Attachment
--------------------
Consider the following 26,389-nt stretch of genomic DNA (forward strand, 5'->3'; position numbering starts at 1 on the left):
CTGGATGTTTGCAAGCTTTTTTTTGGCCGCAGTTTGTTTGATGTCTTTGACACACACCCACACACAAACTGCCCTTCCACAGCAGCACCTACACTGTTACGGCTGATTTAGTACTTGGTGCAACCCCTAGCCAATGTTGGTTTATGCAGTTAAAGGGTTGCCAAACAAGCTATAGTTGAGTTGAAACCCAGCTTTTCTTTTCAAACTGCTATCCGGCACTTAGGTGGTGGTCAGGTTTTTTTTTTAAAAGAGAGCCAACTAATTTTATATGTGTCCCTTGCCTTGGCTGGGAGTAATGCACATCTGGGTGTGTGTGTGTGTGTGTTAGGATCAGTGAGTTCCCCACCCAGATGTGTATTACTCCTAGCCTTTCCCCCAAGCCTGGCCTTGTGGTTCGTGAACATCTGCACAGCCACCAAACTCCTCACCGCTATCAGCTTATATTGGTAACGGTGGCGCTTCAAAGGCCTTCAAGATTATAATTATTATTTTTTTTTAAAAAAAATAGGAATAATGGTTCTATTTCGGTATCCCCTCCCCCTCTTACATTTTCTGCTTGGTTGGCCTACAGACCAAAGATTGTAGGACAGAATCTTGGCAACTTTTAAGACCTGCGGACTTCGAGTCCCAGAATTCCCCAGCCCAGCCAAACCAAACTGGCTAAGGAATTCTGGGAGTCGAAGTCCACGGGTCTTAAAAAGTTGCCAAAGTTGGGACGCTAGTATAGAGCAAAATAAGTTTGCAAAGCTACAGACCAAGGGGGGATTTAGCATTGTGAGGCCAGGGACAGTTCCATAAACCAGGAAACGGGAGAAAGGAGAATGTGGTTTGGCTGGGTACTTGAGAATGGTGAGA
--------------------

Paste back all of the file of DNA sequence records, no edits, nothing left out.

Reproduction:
Consider the following 26,389-nt stretch of genomic DNA (forward strand, 5'->3'; position numbering starts at 1 on the left):
CTGGATGTTTGCAAGCTTTTTTTTGGCCGCAGTTTGTTTGATGTCTTTGACACACACCCACACACAAACTGCCCTTCCACAGCAGCACCTACACTGTTACGGCTGATTTAGTACTTGGTGCAACCCCTAGCCAATGTTGGTTTATGCAGTTAAAGGGTTGCCAAACAAGCTATAGTTGAGTTGAAACCCAGCTTTTCTTTTCAAACTGCTATCCGGCACTTAGGTGGTGGTCAGGTTTTTTTTTTAAAAGAGAGCCAACTAATTTTATATGTGTCCCTTGCCTTGGCTGGGAGTAATGCACATCTGGGTGTGTGTGTGTGTGTGTTAGGATCAGTGAGTTCCCCACCCAGATGTGTATTACTCCTAGCCTTTCCCCCAAGCCTGGCCTTGTGGTTCGTGAACATCTGCACAGCCACCAAACTCCTCACCGCTATCAGCTTATATTGGTAACGGTGGCGCTTCAAAGGCCTTCAAGATTATAATTATTATTTTTTTTTAAAAAAAATAGGAATAATGGTTCTATTTCGGTATCCCCTCCCCCTCTTACATTTTCTGCTTGGTTGGCCTACAGACCAAAGATTGTAGGACAGAATCTTGGCAACTTTTAAGACCTGCGGACTTCGAGTCCCAGAATTCCCCAGCCCAGCCAAACCAAACTGGCTAAGGAATTCTGGGAGTCGAAGTCCACGGGTCTTAAAAAGTTGCCAAAGTTGGGACGCTAGTATAGAGCAAAATAAGTTTGCAAAGCTACAGACCAAGGGGGGATTTAGCATTGTGAGGCCAGGGACAGTTCCATAAACCAGGAAACGGGAGAAAGGAGAATGTGGTTTGGCTGGGTACTTGAGAATGGTGAGA